Though there are many similarities when it comes to raising boys and girls, not everything is the same. In the bathroom, of course, there’s the obvious difference that boys stand to pee, and girls sit. And boys often take longer to potty train than girls. It’s just the way things are! Boys are also more likely to wet the bed. If your boy is having nighttime bedwetting experiences, read on for details on how you can support him.
If you think your boy is having potty training accidents at night, it’s important to know that bedwetting is different than potty training. Many kids continue to wet at night for months or even years after they’re potty trained. It’s simply a matter of their body needing to develop so they can hold their urine overnight or know when they need to wake up and go.
Bedwetting Boys: More Common Than Bedwetting Girls
Yet, she says, “Assuming there is nothing medically wrong with your child, eventually boys do outgrow nighttime wetting and stop peeing in their beds. Trust me — I’ve seen it all!”
The National Association for Continence (NAFC) notes bedwetting can occur from a delay in learning two things: the signal from the brain to the bladder to relax it and hold more urine, and the signal from the bladder to the brain that it is full, alerting the body to wake up.
Nighttime Underwear Can Keep the Bed Dry
Self-Esteem Struggles and the Importance of Showing Support
When accidents happen, parents can quickly change the bed, try to not make a big deal of it and advise their other children not to make fun of their sibling. But what about friends or peers?
Kids can be notorious teasers, and your son may feel ashamed if he’s mocked by his peers for wetting the bed. Some boys may avoid sleepovers or overnight trips because of it, even though they are a rite of childhood that he would likely love experiencing.
There’s no need for him to skip the fun if you make some advance preparations. Laura Richards, the Massachusetts mother of a longtime bedwetter, had a great idea for helping her son when she couldn’t be there to assist.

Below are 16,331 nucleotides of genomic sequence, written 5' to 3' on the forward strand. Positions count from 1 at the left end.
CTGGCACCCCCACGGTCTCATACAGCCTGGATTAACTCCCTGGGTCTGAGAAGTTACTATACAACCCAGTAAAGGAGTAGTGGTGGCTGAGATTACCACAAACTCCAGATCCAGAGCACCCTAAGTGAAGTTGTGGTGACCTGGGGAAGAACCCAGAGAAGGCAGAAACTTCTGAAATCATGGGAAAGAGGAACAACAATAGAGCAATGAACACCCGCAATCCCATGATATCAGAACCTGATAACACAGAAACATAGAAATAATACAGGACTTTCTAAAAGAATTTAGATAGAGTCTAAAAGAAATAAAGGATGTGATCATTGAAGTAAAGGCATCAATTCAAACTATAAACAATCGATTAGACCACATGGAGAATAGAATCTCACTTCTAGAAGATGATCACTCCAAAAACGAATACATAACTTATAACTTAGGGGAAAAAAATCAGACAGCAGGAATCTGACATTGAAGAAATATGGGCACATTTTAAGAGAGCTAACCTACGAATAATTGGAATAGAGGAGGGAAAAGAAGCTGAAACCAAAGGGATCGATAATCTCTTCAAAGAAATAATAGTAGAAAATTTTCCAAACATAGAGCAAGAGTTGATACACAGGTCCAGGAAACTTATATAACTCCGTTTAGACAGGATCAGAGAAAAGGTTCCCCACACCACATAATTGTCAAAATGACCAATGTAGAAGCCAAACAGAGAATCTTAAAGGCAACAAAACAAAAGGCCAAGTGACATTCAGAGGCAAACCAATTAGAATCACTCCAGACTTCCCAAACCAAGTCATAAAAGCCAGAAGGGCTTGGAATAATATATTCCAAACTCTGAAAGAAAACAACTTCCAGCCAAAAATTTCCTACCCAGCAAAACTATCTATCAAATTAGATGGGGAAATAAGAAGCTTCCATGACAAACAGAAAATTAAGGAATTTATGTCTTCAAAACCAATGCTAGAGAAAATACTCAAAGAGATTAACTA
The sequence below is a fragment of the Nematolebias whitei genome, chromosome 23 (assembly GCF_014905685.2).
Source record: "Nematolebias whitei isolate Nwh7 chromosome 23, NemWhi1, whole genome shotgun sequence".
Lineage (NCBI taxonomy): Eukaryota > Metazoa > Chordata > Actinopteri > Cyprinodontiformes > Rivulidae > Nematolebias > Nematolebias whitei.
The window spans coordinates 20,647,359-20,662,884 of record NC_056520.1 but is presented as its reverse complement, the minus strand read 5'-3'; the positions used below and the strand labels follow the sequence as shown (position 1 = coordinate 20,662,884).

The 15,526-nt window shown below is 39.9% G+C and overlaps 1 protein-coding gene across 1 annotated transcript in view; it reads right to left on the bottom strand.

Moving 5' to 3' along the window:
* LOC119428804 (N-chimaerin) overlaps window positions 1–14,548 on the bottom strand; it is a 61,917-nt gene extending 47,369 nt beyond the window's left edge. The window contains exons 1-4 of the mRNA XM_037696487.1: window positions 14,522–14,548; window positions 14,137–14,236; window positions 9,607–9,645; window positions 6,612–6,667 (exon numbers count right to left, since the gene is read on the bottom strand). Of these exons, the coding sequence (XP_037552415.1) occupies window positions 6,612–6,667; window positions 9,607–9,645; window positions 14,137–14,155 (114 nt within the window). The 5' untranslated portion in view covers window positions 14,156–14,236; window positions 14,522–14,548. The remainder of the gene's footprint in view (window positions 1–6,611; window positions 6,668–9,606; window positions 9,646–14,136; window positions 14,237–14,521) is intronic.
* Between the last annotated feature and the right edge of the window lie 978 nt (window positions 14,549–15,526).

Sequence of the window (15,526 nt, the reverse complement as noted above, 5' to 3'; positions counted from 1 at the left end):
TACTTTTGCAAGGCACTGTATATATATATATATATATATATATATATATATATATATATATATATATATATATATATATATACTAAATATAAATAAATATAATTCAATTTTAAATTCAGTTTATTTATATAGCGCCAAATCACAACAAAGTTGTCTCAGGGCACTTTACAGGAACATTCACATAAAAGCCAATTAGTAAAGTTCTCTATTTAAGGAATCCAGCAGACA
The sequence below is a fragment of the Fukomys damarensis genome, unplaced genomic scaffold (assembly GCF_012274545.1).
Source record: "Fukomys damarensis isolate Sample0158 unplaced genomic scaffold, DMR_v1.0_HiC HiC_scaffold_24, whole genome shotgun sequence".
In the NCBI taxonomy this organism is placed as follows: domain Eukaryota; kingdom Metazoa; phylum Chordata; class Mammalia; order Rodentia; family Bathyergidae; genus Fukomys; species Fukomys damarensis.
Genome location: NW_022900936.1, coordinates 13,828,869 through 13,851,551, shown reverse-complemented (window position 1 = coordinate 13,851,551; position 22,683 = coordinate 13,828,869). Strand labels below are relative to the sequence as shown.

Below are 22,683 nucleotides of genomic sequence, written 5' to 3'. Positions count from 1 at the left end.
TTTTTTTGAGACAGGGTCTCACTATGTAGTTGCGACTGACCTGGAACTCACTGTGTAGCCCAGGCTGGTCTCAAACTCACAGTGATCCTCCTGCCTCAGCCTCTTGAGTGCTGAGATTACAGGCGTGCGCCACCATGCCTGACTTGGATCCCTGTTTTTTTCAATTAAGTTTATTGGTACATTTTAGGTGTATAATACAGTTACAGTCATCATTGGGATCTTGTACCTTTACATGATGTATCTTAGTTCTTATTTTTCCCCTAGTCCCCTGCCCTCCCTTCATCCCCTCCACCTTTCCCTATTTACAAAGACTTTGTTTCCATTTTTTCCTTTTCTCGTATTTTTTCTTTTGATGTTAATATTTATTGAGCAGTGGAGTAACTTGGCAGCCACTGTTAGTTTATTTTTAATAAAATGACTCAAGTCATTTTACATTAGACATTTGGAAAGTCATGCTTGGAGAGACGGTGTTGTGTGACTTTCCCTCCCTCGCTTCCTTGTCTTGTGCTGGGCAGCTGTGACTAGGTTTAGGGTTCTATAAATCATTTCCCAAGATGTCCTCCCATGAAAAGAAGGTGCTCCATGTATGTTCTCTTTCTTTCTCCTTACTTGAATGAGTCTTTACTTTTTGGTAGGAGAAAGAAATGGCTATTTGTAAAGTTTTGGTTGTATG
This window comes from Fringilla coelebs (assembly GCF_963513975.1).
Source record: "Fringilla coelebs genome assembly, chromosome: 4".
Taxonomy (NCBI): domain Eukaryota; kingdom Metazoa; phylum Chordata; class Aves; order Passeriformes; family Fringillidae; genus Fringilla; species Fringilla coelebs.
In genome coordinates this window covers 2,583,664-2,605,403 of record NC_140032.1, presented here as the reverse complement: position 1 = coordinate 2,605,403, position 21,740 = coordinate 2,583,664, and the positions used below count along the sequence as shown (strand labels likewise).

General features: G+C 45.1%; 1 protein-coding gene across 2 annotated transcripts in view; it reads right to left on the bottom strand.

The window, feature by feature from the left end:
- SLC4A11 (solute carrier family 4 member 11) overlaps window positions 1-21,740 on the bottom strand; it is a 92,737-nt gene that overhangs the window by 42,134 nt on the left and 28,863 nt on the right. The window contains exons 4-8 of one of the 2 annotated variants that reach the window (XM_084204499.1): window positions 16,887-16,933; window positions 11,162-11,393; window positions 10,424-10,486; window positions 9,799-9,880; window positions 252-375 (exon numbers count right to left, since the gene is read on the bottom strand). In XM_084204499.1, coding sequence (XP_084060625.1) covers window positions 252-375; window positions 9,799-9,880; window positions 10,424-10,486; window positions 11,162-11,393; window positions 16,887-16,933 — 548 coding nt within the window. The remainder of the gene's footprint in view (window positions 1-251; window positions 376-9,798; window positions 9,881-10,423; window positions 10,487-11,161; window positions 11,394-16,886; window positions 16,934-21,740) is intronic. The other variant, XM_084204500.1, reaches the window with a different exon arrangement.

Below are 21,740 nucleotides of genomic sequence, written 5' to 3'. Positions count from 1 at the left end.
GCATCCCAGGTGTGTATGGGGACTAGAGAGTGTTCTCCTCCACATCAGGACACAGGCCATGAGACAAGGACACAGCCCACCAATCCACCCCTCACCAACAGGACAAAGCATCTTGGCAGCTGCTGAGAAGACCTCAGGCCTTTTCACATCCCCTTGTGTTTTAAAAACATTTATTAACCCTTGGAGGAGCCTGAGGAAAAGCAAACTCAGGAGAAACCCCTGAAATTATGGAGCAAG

Laura says her son struggled when sleepovers started for his peer group. “He would panic about them and often decline invitations or skip the sleepover part,” she says. That all changed when, with her son’s permission, she enlisted his best friend’s parents to help.
If you and your son are comfortable sharing the information with select people such as his friend’s parent, that’s one option. But if your son doesn’t want other people to know about his nighttime wetting, there are other ways you can show your support. Encourage him to attend the sleepover. At bedtime Bedwetting underwear for boys can easily be put on in the bathroom under his pajamas. You may also have him put an extra pair at the bottom of his sleeping bag or somewhere in the bathroom for a quick change, just in case.
Time Will Tell
Nighttime Wetting Tips for Parents of Boys
- Boys develop more slowly than girls. HealthyChildren.org, powered by the American Association of Pediatrics (AAP), states that in two population studies, boys were about 6 months behind girls when it came to potty training. This may influence boys’ likelihood of wetting the bed.
- For most children, bedwetting gradually stops as their bodies mature. Almost all kids have outgrown bedwetting by the time they’re teens.
- You can show your support and love rather than frustration. Remember that he’s not bedwetting on purpose!
- Be patient. All-night dryness will eventually happen, and you’ll all sleep better and through the night soon.
These articles are not a substitute for medical advice, consult your doctor as needed.